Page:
Roman Carnelian Intaglio with Auspicious Depiction

£ 300.00

An Ancient Roman oval-shaped carnelian intaglio, featuring the engraved depiction of a cockerel, a cornucopia and a palm-branch. The engraved motif would have been an allegory referring to plenty, prosperity and fortune.

Date: Circa 1st-3rd Century AD
Condition: Extremely fine, intaglio clearly visible and finely carved.


Product Code: RES-99
Category: Tags: , , ,

The extremely sophisticated technique of engraving gemstones was one of the most luxurious art forms in the Ancient World. Furthermore, in Ancient Roman culture gemstones were amongst the most expensive and lavish objects and were prized above all other possessions. Gemstones were often decorated with iconographies driven from literature, myths, theatre and everyday life. In this specific case, the intaglio represents an allegorical auspicious depiction, featuring popular positive symbols in Roman culture, such as the cornucopia, the palm-branch and the cockerel. Allegorical depictions of this type were common in Ancient Rome. Romans would have worn such gemstones as amulets, with apotropaic meanings.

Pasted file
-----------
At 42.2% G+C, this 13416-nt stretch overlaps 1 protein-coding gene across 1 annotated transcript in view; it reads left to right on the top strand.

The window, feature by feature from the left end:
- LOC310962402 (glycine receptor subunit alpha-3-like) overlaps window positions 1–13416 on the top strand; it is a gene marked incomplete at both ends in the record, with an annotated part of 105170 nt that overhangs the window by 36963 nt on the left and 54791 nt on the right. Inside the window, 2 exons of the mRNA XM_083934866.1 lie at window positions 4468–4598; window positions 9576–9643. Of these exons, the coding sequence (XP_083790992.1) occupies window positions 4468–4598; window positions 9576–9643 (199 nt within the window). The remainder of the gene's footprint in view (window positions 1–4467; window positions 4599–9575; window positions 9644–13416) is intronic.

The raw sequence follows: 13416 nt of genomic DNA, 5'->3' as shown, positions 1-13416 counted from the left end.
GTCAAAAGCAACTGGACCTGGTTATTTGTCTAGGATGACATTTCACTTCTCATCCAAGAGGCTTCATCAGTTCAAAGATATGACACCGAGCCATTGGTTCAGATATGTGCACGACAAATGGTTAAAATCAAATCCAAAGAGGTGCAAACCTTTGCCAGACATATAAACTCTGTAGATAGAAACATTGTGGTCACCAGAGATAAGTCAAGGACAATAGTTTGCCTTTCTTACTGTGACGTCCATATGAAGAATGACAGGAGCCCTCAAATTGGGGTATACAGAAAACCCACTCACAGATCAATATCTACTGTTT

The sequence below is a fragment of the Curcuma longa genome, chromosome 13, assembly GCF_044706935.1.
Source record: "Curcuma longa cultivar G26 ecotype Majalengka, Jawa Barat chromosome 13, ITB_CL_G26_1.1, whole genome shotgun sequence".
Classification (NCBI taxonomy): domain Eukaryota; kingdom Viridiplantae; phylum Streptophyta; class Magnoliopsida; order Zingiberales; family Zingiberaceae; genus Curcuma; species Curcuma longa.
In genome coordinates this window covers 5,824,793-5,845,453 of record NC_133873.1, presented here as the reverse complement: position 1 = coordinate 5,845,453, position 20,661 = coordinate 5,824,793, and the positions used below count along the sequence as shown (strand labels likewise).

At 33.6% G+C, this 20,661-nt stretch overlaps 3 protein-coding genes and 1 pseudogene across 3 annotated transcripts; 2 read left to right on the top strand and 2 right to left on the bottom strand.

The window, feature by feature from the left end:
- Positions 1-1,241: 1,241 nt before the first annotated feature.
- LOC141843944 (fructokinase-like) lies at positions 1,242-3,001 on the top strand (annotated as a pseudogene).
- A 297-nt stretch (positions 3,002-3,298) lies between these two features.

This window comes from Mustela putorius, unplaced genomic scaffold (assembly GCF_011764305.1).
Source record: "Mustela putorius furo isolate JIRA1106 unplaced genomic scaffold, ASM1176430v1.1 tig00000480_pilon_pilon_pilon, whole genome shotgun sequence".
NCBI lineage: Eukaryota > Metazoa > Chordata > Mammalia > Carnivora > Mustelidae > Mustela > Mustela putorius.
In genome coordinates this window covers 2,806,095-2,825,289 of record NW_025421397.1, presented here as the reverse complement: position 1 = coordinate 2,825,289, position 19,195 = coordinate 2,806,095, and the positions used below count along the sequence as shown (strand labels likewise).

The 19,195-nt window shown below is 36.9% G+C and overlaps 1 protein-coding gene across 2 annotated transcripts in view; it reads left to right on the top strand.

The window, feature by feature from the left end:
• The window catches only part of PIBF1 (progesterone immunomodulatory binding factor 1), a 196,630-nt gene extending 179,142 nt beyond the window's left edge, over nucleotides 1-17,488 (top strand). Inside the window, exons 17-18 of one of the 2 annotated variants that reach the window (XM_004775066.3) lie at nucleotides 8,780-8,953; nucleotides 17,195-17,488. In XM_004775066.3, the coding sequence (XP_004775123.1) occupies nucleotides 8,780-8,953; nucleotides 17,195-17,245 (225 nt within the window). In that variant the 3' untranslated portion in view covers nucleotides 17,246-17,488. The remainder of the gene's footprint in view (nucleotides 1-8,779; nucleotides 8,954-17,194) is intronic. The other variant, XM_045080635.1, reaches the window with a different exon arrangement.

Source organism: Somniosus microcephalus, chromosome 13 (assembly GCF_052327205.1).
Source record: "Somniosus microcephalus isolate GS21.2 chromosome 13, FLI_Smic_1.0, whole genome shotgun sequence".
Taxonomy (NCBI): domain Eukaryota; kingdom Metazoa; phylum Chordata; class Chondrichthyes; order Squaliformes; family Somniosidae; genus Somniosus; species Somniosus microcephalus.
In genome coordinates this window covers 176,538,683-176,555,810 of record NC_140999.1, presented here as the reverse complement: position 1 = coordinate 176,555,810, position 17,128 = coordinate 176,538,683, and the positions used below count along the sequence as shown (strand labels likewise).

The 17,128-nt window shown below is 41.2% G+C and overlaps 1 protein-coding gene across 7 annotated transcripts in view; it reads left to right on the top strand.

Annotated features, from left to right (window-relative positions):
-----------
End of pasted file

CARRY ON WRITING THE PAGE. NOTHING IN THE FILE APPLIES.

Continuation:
To discover more about Intaglios, please visit our relevant blog post: Intaglios: Miniature Masterpieces.

Dimensions L 1.5 cm
Semi-Precious Stone



Southern Europe

Reference: For a similar item, The British Museum, item 1986,0401.203.